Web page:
By Nancy Durrant
Pick up that empty mug perched next to your laptop on the kitchen table. Feels nice doesn’t it? Decent weight, you’ve always liked that pattern. But what does it sound like?
This modestly magical installation by the artist Oliver Beer starts with the perfectly true but also slightly mind-bending principle that every vessel, be it a casserole dish or a vase, kettle or cow-creamer, has a note – a musical note, which, unless the vessel is broken, will never change, even if it survives for centuries. Beer studies the intrinsic relationships between form and sound, and the music inherent in the material world, creating artworks that reveal the hidden acoustic properties of objects, bodies and architectural sites.
This latest installation, a site-specific commission for the London Mithraeum Bloomberg Space entitled Albion Waves, is his largest to date, and represents an evolution from his landmark solo exhibition at the Metropolitan Museum of Art in New York in 2019. For that project he placed microphones inside thirty-two sculptures, utilitarian containers, and decorative objects from the museum’s holdings, from Art Nouveau vases to a Copper Age storage jar, to create a Vessel Orchestra, an audible portrait of the Met collection.
Albion Waves takes its inspiration from the 14,000 Roman artefacts that were discovered on the Bloomberg site during the 2012-2014 archaeological excavations (the Temple of Mithras, an important archaeological site that lies beneath the space, has been carefully preserved and is well worth a visit). The main artwork, The Shape of Sound, features 28 vessels, a diverse selection of British ceramics spanning the past 2,000 years, suspended at different heights in the centre of the space, with a microphone inside each one, and a motion sensor above it.
As the visitor moves around the space these sensors are triggered (bigger, more decisive movements work best, so be bold, but obviously not too bold, since you might as well be in a china shop), and each unique note rings out, allowing the viewer to “play” the pots (including, yes, a cow creamer) as an instrument. It’s half-haunting, half-soothing, and though each individual note has its own inherent beauty, the music won’t always be harmonious – much like the voices of Britain.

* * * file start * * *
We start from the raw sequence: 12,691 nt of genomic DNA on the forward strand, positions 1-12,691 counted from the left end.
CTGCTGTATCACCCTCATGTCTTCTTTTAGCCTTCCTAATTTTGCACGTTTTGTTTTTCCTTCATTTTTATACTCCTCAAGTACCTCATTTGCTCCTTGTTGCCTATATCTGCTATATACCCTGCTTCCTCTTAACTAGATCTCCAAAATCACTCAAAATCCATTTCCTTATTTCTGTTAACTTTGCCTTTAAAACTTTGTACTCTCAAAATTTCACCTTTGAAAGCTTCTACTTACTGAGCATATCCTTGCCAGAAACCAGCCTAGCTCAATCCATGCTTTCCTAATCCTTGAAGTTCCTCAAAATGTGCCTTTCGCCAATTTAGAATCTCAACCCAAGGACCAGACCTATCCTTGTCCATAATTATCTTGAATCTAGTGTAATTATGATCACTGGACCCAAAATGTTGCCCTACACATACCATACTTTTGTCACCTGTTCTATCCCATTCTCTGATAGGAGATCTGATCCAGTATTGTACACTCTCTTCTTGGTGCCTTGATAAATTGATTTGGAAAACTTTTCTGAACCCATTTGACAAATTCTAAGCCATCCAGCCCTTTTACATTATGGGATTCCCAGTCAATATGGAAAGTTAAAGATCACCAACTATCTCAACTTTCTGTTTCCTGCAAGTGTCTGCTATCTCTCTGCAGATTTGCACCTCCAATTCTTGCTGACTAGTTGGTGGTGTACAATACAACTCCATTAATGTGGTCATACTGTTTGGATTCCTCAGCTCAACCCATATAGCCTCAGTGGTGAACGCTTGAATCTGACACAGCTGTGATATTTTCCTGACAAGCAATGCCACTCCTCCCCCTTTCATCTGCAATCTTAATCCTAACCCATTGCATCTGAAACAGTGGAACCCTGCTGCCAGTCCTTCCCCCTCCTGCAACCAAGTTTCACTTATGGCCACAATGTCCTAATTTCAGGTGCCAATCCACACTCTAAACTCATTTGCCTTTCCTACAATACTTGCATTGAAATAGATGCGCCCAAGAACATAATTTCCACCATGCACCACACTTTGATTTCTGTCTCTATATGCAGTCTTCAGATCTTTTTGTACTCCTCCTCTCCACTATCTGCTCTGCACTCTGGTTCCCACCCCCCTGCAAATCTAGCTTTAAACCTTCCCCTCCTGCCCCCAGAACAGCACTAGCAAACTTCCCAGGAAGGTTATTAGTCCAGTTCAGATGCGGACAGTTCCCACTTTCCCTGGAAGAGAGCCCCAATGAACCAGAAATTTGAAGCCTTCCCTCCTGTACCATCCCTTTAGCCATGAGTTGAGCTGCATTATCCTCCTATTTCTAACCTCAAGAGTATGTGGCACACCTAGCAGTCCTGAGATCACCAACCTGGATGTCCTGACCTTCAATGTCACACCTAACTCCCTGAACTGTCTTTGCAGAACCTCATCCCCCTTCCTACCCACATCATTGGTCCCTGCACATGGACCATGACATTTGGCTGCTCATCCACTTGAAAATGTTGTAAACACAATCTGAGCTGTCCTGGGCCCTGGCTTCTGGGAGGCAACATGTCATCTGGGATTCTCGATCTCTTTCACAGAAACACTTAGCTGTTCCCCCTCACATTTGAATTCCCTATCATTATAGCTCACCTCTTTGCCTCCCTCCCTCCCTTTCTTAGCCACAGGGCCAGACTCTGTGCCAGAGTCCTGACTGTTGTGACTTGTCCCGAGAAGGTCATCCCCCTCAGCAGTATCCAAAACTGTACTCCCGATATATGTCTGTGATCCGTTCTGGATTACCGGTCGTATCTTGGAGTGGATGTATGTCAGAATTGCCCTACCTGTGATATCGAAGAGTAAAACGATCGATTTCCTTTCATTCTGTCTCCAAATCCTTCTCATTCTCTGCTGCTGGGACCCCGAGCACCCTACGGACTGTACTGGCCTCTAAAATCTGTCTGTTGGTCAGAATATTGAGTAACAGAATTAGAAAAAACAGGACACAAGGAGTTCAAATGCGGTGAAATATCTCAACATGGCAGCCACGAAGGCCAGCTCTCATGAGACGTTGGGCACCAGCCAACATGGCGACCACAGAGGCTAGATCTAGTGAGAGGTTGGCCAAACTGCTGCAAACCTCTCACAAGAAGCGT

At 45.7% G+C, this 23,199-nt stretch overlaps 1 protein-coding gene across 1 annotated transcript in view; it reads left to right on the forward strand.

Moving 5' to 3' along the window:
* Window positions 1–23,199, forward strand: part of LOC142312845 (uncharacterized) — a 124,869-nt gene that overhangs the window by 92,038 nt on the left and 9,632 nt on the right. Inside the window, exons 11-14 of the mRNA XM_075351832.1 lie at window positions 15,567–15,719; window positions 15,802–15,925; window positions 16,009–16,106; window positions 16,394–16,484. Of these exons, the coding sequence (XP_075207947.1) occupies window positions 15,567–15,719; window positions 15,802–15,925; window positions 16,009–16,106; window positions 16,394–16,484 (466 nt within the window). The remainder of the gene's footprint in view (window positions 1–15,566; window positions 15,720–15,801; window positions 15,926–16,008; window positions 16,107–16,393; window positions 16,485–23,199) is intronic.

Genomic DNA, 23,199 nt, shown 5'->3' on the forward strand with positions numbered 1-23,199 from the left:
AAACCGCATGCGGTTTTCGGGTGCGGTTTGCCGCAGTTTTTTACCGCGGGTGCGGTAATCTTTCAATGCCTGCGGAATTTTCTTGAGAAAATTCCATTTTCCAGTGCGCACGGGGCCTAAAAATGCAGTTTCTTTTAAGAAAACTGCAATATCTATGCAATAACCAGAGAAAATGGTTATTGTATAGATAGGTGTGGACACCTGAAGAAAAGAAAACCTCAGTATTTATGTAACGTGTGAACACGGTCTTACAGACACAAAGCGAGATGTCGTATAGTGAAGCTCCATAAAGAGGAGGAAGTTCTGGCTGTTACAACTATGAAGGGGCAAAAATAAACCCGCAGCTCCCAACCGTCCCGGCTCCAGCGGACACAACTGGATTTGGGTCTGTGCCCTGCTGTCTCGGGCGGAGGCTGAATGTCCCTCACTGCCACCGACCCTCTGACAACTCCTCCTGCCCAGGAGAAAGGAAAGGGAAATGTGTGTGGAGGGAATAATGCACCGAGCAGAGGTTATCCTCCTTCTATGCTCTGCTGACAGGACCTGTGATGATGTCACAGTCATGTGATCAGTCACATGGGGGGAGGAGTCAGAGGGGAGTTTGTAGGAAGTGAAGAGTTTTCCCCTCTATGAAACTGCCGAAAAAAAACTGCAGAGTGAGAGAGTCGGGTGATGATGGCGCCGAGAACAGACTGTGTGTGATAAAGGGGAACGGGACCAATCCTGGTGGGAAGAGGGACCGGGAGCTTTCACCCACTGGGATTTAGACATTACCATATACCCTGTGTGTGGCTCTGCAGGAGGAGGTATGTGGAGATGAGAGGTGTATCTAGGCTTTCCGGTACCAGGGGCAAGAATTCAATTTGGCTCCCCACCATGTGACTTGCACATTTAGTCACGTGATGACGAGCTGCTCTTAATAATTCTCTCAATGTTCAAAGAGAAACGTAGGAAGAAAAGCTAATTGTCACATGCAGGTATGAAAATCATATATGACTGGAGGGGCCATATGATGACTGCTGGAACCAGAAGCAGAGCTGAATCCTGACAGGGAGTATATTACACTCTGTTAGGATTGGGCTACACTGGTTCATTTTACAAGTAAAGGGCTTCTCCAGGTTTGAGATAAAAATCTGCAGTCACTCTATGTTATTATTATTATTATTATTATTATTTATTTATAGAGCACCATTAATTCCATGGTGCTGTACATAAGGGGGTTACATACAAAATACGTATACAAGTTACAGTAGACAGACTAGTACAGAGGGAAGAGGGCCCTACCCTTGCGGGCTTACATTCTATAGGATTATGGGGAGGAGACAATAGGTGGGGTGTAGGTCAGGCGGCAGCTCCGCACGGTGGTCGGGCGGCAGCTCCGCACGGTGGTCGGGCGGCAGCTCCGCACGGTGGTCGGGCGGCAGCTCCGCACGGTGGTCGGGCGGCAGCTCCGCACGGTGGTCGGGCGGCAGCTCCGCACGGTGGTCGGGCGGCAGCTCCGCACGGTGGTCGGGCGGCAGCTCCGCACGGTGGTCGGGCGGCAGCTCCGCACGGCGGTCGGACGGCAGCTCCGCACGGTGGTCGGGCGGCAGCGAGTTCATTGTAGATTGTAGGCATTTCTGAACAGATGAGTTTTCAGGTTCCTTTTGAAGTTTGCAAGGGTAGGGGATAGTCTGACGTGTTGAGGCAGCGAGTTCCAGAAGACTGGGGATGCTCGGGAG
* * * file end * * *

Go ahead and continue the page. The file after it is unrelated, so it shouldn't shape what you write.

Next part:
If you love a pot, which I do, it’s worth taking a moment, while others dance carefully around the installation to peruse the full list of vessels, which traverse the centuries and the UK, and together reflect cultural and social changes in Britain’s material history. The oldest vessel is an elegant Roman pot, dating from the same era as the temple downstairs, and representing a moment of technological evolution in British ceramics. A 19th century spirit jug bears the potter’s mark of Doulton and Watts – the same brand for which the 12-year-old Charles Dickens spent hours pasting labels on pots while his father languished in a debtor’s prison, informing the writer’s later searing depictions of contemporary poverty.
A 1937 loving cup designed by Charles Noke and Harry Fenton for the coronation of George VI and Elizabeth celebrates monarchy and empire – a reminder that pottery can also be propaganda, while two gorgeous vases, made by Chris Bramble and his daughter Freya Bramble-Carter respectively, represent succeeding generations of British studio potters, and evoke personal heritage and the natural world. Historically, the ceramic tradition has more often gone from father to son, so this pairing is particularly pleasing.